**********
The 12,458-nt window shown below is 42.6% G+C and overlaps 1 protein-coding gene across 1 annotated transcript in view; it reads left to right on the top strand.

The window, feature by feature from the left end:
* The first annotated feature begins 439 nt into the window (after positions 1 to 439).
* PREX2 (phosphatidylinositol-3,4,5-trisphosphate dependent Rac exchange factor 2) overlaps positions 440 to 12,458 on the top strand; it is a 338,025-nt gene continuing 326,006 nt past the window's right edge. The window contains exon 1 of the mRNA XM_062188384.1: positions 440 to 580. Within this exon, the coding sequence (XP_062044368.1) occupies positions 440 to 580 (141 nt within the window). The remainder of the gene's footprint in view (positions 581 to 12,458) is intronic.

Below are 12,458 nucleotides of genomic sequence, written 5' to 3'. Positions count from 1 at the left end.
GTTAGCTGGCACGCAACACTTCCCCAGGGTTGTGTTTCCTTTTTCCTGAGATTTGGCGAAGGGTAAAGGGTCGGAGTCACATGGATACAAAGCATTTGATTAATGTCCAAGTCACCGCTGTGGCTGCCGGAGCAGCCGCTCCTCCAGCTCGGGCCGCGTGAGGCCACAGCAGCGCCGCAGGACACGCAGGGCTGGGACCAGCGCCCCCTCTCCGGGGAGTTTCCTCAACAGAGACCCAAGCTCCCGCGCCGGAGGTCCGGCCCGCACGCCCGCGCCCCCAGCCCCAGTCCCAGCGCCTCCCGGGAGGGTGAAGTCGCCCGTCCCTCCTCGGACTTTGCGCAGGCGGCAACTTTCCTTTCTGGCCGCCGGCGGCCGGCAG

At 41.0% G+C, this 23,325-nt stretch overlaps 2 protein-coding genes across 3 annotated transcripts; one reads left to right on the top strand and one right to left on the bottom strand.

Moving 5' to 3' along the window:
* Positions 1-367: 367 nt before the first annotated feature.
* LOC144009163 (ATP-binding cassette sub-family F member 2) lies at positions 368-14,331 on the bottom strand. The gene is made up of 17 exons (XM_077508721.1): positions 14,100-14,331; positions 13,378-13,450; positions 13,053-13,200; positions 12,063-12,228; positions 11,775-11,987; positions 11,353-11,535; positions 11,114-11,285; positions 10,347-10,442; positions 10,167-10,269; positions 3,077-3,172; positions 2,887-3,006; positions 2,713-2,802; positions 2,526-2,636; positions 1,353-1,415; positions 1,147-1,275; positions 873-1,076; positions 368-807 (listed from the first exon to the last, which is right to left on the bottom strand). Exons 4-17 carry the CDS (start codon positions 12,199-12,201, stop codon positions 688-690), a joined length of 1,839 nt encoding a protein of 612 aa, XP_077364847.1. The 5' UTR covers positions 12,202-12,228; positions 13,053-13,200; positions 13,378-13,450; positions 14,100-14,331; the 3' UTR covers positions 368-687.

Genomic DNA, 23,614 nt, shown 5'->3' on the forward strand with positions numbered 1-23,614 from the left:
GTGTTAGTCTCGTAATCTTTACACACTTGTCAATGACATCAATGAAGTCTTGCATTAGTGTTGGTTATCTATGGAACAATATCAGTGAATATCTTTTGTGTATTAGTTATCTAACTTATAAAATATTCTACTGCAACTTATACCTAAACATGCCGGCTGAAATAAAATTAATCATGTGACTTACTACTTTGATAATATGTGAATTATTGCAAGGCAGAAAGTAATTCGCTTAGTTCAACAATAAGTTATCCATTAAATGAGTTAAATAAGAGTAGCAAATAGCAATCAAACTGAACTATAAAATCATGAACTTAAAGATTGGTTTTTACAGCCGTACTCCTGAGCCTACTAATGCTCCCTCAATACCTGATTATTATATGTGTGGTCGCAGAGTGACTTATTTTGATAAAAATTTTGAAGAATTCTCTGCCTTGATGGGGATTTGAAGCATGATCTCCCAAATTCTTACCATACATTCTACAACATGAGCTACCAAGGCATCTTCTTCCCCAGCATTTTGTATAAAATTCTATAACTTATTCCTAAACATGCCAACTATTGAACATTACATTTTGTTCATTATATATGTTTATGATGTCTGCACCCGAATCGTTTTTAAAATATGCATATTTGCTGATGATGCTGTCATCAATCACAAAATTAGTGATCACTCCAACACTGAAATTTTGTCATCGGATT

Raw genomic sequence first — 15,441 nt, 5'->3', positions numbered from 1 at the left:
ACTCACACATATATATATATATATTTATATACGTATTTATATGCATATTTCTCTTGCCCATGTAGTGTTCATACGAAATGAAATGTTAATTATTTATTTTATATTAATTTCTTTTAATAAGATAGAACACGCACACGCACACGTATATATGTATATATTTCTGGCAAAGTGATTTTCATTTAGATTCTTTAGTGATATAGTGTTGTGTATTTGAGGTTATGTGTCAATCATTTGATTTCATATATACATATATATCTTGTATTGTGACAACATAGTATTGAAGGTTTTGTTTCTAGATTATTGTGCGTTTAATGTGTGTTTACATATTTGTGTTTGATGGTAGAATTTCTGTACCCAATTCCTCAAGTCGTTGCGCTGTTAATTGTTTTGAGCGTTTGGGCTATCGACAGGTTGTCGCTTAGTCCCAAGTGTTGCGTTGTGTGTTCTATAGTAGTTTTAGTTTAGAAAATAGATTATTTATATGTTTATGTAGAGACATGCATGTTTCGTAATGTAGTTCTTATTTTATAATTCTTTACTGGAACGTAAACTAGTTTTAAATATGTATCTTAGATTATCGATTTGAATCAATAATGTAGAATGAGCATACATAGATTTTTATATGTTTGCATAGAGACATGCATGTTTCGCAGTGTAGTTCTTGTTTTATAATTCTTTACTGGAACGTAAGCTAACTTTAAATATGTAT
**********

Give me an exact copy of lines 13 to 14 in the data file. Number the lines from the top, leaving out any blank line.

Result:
Raw genomic sequence first — 15,441 nt, 5'->3', positions numbered from 1 at the left:
ACTCACACATATATATATATATATTTATATACGTATTTATATGCATATTTCTCTTGCCCATGTAGTGTTCATACGAAATGAAATGTTAATTATTTATTTTATATTAATTTCTTTTAATAAGATAGAACACGCACACGCACACGTATATATGTATATATTTCTGGCAAAGTGATTTTCATTTAGATTCTTTAGTGATATAGTGTTGTGTATTTGAGGTTATGTGTCAATCATTTGATTTCATATATACATATATATCTTGTATTGTGACAACATAGTATTGAAGGTTTTGTTTCTAGATTATTGTGCGTTTAATGTGTGTTTACATATTTGTGTTTGATGGTAGAATTTCTGTACCCAATTCCTCAAGTCGTTGCGCTGTTAATTGTTTTGAGCGTTTGGGCTATCGACAGGTTGTCGCTTAGTCCCAAGTGTTGCGTTGTGTGTTCTATAGTAGTTTTAGTTTAGAAAATAGATTATTTATATGTTTATGTAGAGACATGCATGTTTCGTAATGTAGTTCTTATTTTATAATTCTTTACTGGAACGTAAACTAGTTTTAAATATGTATCTTAGATTATCGATTTGAATCAATAATGTAGAATGAGCATACATAGATTTTTATATGTTTGCATAGAGACATGCATGTTTCGCAGTGTAGTTCTTGTTTTATAATTCTTTACTGGAACGTAAGCTAACTTTAAATATGTAT